This post will show you how to add SSL capabilities to an nginx site on Ubuntu 16.04. It can also be used as a reference for other webserver and system combinations-you might just need to run slightly different commands in some cases.

I know that there are lots of guides around but I'll attempt to explain each step of the process in more detail, provide further explanation on what each step does and give some insight into my experience with the whole process. I also try to cover the entire process including setting up an automated process for renewals. In a separate post for the future, I hope to add notes on hardening the SSL configuration.

To get started, first install EFF's certbot agent (previously called the letsencrypt agent).

Ubuntu 16.04 currently doesn't contain the newer certbot agent package. We'll use the older letsencrypt agent for simplicity as functionally they're equivalent. Install the agent by running sudo apt-get install letsencrypt

Make sure your site can serve up the ACME challenge/response files when the agent requests a certificate from Let's Encrypt's servers.

Add this to the http server section of the nginx configuration to serve the challenge/response files. We're going to redirect all traffic to HTTPS as well.

# serve up ".well-known" for letsencrypt certbot
location ~ ^/.well-known {  
    root /var/www/ghost;

# redirect everything else to https
location / {  
return 301$request_uri;  

Restart nginx systemctl restart ghost # assuming systemd init system is in use

Now request the certificate. In the future, there will be the capability to integrate directly with nginx and other systems, via plugins, to automate the certificate installation. Some of these features are currently in testing.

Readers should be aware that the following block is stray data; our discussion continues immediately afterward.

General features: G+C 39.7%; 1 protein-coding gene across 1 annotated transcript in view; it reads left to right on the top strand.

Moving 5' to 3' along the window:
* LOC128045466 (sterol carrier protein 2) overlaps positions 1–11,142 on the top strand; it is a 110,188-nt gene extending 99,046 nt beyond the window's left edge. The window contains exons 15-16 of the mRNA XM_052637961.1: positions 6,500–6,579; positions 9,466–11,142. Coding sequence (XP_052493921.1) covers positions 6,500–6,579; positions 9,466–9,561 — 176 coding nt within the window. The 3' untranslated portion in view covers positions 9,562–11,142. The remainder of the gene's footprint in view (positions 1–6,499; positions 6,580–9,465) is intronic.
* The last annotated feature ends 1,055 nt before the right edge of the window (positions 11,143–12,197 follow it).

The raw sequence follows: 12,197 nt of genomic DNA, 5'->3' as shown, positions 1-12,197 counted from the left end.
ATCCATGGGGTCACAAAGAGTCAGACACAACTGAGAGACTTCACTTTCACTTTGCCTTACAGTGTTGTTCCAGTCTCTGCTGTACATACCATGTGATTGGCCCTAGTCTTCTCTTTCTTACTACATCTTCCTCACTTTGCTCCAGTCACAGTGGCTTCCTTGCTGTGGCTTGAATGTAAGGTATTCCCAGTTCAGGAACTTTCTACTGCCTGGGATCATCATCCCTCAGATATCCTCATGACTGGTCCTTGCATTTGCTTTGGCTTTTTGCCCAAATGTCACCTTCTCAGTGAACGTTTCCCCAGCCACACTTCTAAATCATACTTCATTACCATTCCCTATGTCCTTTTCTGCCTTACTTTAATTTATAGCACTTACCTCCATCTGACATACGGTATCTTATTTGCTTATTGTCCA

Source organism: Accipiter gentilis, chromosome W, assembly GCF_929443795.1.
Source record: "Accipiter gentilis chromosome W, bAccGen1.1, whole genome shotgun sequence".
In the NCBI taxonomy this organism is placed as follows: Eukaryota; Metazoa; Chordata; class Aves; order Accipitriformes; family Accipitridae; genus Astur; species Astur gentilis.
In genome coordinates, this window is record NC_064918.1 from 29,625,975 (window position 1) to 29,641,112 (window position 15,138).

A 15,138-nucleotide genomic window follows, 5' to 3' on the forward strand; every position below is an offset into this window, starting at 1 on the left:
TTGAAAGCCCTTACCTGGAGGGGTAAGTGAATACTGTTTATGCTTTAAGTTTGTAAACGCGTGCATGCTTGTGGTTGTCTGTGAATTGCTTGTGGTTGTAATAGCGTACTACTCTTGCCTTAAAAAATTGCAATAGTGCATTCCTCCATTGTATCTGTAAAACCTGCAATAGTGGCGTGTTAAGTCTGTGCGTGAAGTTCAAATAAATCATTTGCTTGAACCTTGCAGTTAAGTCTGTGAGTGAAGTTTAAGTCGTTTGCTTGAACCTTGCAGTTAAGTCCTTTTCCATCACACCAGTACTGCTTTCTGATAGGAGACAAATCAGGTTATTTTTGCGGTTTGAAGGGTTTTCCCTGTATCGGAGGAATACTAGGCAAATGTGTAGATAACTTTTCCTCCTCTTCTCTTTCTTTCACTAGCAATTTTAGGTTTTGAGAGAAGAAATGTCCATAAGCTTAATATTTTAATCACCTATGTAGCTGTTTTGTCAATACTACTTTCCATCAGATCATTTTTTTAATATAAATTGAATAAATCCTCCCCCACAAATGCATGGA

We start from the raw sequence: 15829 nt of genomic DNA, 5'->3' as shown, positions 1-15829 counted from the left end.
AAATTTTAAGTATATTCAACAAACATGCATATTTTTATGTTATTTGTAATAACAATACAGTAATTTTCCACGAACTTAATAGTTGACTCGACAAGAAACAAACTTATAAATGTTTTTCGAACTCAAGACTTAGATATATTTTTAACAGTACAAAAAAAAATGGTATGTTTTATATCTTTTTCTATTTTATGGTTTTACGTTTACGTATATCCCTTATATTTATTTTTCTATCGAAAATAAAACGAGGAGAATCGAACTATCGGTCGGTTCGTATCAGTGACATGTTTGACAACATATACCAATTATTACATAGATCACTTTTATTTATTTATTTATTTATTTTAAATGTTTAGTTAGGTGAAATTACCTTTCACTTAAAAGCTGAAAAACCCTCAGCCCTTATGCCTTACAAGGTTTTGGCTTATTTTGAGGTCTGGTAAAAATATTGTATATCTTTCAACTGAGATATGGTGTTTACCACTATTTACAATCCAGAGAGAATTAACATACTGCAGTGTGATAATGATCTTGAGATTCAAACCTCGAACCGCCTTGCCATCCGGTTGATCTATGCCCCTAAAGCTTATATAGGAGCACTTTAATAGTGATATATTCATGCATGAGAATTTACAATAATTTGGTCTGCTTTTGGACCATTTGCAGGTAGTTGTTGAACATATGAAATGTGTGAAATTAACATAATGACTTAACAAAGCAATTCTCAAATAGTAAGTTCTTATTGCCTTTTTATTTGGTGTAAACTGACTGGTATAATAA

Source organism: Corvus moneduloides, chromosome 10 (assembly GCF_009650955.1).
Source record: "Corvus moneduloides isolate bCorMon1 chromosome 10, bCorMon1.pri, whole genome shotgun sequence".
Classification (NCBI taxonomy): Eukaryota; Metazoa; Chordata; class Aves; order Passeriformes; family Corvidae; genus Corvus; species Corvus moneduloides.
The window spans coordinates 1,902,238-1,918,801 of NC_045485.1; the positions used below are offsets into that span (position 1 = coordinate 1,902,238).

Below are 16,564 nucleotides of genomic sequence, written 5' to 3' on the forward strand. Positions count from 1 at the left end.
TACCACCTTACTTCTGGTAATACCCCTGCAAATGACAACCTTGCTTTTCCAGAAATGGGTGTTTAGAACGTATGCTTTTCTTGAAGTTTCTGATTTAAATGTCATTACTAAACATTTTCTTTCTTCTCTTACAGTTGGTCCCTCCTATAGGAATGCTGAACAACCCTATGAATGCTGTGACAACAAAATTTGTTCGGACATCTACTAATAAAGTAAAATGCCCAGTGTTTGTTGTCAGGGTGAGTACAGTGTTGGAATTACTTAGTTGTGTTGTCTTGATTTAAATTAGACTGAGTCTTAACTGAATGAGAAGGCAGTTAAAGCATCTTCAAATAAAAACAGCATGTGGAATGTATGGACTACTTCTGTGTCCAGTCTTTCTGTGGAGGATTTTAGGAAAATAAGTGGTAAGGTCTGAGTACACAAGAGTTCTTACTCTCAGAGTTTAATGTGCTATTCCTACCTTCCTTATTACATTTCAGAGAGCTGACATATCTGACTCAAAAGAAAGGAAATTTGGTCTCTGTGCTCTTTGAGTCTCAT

For now, we're going to use the certonly and webroot options. The certonly option means that we are only going to obtain the certificate and store it locally. We'll then manually set it up in nginx. The webroot option specifies where to store the challenge/response files that will be served by our webserver.

Continuing our example, run letsencrypt certonly --webroot -w /var/www/ghost -d with the path to your nginx site's webroot and the domain (specified by -d) you want listed on the certificate (you can pass in -d multiple times if you require Subject Alternate Names).

If everything is successful, your certificate files should be at /etc/letsencrypt/live in a directory named after your domain.

Now add the configuration to nginx to serve up your site via HTTPS

server {  
    listen 443 ssl;


    ssl on;
    ssl_certificate /etc/letsencrypt/live/;
    ssl_certificate_key /etc/letsencrypt/live/;
    ssl_prefer_server_ciphers On;
    ssl_protocols TLSv1 TLSv1.1 TLSv1.2;

Finally, let's set up a certificate renewal process since certificates are only good for 90 days. Instead of using cron, let's use systemd timers.

Create a systemd timer configuration to run the renewal task /lib/systemd/system/letsencrypt-renewal.timer

Description=Perform renewal of letsencrypt certificates

OnCalendar=weekly      # run this timer weekly

[Install] # when systemd timers are invoked, evaluate this timer as a dependency  

Create a corresponding systemd service to run when the above timer is invoked /lib/systemd/system/letsencrypt-renewal.service

Description=Perform renewal of letsencrypt certificates

ExecStart=/usr/bin/letsencrypt renew  

Enable the timer by running systemctl enable letsencrypt-renewal.timer

That's it! Your site should now be working over HTTPS and certificates should automatically renew!

In the near future, I plan to add some notes on hardening the nginx SSL settings, but for now here's some reading

  1. Certbot documentation:
  2. Certbot documentation for nginx on Ubuntu 16.04:
  3. Let's Encrypt documentation site:
  4. SSL for Ghost blogs:
  5. systemd timers: